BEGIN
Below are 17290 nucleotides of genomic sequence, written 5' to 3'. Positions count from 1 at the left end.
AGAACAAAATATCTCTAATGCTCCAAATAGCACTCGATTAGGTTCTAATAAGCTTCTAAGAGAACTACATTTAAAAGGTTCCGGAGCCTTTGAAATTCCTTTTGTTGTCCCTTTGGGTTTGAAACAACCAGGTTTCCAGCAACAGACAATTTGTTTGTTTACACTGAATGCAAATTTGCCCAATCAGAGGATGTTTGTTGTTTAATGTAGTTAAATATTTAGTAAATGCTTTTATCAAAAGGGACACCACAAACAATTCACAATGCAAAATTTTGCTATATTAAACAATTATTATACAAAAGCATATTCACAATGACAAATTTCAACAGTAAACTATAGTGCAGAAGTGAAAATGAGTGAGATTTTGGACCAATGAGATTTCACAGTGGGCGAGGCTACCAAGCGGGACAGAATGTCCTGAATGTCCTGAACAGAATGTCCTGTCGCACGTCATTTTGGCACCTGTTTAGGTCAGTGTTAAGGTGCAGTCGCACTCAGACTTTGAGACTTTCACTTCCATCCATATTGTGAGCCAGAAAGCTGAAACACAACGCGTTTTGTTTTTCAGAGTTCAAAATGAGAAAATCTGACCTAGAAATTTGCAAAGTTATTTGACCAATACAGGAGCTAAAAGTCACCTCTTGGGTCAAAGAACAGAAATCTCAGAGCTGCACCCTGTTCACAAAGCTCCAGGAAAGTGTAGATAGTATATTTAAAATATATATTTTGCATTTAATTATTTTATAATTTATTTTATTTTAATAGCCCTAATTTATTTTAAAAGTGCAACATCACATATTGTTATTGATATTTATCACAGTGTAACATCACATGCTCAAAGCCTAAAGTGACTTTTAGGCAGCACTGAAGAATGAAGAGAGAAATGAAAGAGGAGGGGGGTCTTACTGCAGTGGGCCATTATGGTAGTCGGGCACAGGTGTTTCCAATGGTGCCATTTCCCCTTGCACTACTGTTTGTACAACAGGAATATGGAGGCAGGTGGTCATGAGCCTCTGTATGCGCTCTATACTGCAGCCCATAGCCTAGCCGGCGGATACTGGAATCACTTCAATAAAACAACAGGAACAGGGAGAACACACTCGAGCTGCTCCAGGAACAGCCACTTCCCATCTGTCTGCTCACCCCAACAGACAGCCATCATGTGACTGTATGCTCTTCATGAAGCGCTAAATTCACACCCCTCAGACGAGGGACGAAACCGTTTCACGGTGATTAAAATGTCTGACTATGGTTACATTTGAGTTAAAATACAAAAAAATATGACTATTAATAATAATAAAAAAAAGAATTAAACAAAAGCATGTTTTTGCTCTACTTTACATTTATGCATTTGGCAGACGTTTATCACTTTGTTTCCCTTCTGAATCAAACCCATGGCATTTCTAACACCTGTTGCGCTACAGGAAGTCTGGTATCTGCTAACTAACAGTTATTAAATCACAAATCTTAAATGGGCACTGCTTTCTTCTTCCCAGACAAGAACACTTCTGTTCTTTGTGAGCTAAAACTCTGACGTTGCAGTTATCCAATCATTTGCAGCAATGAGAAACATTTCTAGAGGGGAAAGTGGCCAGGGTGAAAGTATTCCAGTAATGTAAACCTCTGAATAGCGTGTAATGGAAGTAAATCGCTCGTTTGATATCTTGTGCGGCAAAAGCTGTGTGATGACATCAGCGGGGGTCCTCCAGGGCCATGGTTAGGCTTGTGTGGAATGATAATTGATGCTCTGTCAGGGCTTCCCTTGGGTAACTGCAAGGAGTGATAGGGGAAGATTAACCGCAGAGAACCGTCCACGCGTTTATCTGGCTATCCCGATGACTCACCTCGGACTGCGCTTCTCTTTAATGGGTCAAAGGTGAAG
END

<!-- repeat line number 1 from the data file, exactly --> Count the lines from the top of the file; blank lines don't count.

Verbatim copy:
Below are 17290 nucleotides of genomic sequence, written 5' to 3'. Positions count from 1 at the left end.